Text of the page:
Thursday, May 26, 2011

Hot Turkey Sandwiched

If I were a more hip, city dwelling artist, I might have a studio in an old warehouse or abandoned factory. Instead, as I am decidedly un-hip and rural, I have a studio in a converted garage on our farm. My studio has our barn on one side and backs onto the chicken run. It also features a spectacular view of the sheep pasture and our compost bin. No Brooklyn artist's loft for me! But it has good light (most of the time) and is quiet enough and big enough to make it a pleasant workspace. Believe me, I'm not complaining.

At the moment, my studio is less remarkable for what is on the outside than for what is on the inside. It has become a bicycle storage area and a makeshift plant nursery. I have also taken on some roommates. Now, if I were a Brooklyn hipster and I told you my roommates were turkeys, you would probably think that they were other artists who didn't clean up after themselves, or who didn't pay their share of the rent on time. But since I live on a farm, if I were to tell you that I'm sharing my studio space with a bunch of turkeys, you can safely assume that they are actually turkeys, and not just people of the sort who would eat your last ice cream bar and then lie about it.


Turkey poults. Photo by the artist

I'm not sure what to make of these turkeys. They look a lot like chickens and they kind of act like chickens....except for some subtle differences. They are gawky little creatures, curious and uncoordinated, and they have large, grey, ever watchful eyes.

When I decided to raise turkeys this year, many people warned me about the fragility of turkeys and their inherent stupidity:

"They will get into the waterer and drown in it!"

"They will be too stupid to find their food or water and will starve to death or die of dehydration!"

"Don't let them outside in the rain. They will drown themselves by looking up!"

And so on.

There are plenty of wild turkeys around here and I have yet to find groups of them drowned following a downpour, so how stupid can they be? For these little domestic turkey poults of mine, time will tell, I guess. Until their permanent pen is ready, they will continue to live in a big box in my studio. They have food and water and a heat lamp for warmth, and me for company during the day. I think I'm going to miss my fluffy little roomies when they move out. I certainly won't miss the plants and bicycles- those are just in my way!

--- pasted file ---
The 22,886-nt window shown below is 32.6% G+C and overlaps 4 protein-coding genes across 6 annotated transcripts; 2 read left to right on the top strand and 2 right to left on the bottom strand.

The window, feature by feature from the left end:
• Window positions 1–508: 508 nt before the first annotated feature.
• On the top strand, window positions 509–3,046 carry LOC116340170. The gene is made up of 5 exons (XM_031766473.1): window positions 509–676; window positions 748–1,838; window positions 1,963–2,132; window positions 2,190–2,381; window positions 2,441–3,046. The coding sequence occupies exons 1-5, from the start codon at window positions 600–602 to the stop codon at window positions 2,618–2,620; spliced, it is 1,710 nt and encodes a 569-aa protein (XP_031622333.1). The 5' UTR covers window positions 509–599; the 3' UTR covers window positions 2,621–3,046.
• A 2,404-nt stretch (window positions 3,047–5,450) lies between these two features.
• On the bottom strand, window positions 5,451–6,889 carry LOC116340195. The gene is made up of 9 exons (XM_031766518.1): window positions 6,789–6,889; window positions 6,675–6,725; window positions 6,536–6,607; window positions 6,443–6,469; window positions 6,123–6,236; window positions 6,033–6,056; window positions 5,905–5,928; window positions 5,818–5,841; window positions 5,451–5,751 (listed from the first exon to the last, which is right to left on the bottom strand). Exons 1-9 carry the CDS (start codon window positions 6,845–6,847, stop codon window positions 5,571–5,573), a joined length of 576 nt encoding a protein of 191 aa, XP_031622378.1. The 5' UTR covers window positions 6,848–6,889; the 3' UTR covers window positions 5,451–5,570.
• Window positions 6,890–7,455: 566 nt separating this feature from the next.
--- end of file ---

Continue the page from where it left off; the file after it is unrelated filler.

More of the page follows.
Tomato and cabbage seedlings. Photo by the artist.

What's on the easel

I have recently completed another Well Dressed Dog collage. The subject of this one is my good
friend Brenda Castonguay's dog, Sisi. Here she is:

Sisi's Coat of Many Colours- 6x8 painted paper and fabric collage on panel, ©2011 Alyson Champ

Apart from being Sisi's mommy, my friend Brenda is a fabulous photographer, who specializes in intimate, creative, family portraits. Check out her work here. And yes, in case you were wondering, many of my friends are photographers.....or turkeys.

Wednesday, May 11, 2011

Shh...It's a Secret!

Yikes! No posts in over a month! Things tend to get a little crazy on the farm once spring rolls around and whatever time I have when I'm not out in the barn, I have been spending in the studio. Yes, I have been busy creating, but no, not really too busy to blog. The lack of blog updates had more to do with the nature of the work than with a lack of time.

A couple of months back I got an email from an old friend I first met in art class back in high school. My friend, Tracy Martin, and her siblings wanted to commission a collage from me to give to their mother on her birthday. The collage was to be a surprise and Tracy's mom reads this blog (Hi Tracy's mom!) so no posting images of the work in progress on the blog. Now the collage is finished and delivered, the birthday surprise has come and gone, and I am free to show what has kept me busy for the past month.


"Blue Heron" - 20x24 painted paper collage on panel ©2011 Alyson Champ

"Blue Heron" - detail

This collage was something of a challenge owing to its size - 20x24 inches- and my increasing predilection for detail . Also, I really wanted to do justice to the reference photo which was supplied by Tracy, a professional photographer of considerable talent. It isn't everyday that I get to use such beautiful photography as a starting point. If you would like to see the original photo, it can be found on Tracy's blog, Photo Sage. I hope you'll spend some time looking through the photo archives. If you do, your effort will be richly rewarded, and you will find a multitude of images which are not only visually gorgeous, but which are also deeply moving. I encourage you to check it out. Tracy also has a more formal website, just click here.